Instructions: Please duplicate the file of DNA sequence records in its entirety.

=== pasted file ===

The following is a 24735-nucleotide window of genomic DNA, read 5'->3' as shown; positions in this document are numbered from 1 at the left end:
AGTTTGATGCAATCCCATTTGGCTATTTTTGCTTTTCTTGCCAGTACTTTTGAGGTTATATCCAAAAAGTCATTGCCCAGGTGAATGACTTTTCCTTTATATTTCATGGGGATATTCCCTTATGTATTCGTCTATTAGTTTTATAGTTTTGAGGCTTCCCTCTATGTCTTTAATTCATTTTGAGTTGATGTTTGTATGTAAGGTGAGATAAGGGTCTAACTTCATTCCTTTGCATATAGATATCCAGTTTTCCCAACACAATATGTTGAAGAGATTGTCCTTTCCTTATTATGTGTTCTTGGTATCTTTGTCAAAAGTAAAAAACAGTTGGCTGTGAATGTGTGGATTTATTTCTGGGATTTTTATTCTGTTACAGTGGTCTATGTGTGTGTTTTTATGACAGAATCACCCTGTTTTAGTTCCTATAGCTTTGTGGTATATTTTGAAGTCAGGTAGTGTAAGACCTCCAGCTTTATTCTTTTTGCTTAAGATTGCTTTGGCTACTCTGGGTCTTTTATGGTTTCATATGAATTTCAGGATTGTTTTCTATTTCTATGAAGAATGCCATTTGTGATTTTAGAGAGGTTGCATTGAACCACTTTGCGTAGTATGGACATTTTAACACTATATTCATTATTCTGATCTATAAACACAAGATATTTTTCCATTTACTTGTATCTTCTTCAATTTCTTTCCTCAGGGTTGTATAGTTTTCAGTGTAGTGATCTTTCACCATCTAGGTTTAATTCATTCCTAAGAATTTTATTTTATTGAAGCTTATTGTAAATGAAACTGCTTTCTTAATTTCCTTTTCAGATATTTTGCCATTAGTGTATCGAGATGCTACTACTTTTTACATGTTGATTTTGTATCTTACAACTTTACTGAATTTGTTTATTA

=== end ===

The following is a 24735-nucleotide window of genomic DNA, read 5'->3' as shown; positions in this document are numbered from 1 at the left end:
AGTTTGATGCAATCCCATTTGGCTATTTTTGCTTTTCTTGCCAGTACTTTTGAGGTTATATCCAAAAAGTCATTGCCCAGGTGAATGACTTTTCCTTTATATTTCATGGGGATATTCCCTTATGTATTCGTCTATTAGTTTTATAGTTTTGAGGCTTCCCTCTATGTCTTTAATTCATTTTGAGTTGATGTTTGTATGTAAGGTGAGATAAGGGTCTAACTTCATTCCTTTGCATATAGATATCCAGTTTTCCCAACACAATATGTTGAAGAGATTGTCCTTTCCTTATTATGTGTTCTTGGTATCTTTGTCAAAAGTAAAAAACAGTTGGCTGTGAATGTGTGGATTTATTTCTGGGATTTTTATTCTGTTACAGTGGTCTATGTGTGTGTTTTTATGACAGAATCACCCTGTTTTAGTTCCTATAGCTTTGTGGTATATTTTGAAGTCAGGTAGTGTAAGACCTCCAGCTTTATTCTTTTTGCTTAAGATTGCTTTGGCTACTCTGGGTCTTTTATGGTTTCATATGAATTTCAGGATTGTTTTCTATTTCTATGAAGAATGCCATTTGTGATTTTAGAGAGGTTGCATTGAACCACTTTGCGTAGTATGGACATTTTAACACTATATTCATTATTCTGATCTATAAACACAAGATATTTTTCCATTTACTTGTATCTTCTTCAATTTCTTTCCTCAGGGTTGTATAGTTTTCAGTGTAGTGATCTTTCACCATCTAGGTTTAATTCATTCCTAAGAATTTTATTTTATTGAAGCTTATTGTAAATGAAACTGCTTTCTTAATTTCCTTTTCAGATATTTTGCCATTAGTGTATCGAGATGCTACTACTTTTTACATGTTGATTTTGTATCTTACAACTTTACTGAATTTGTTTATTA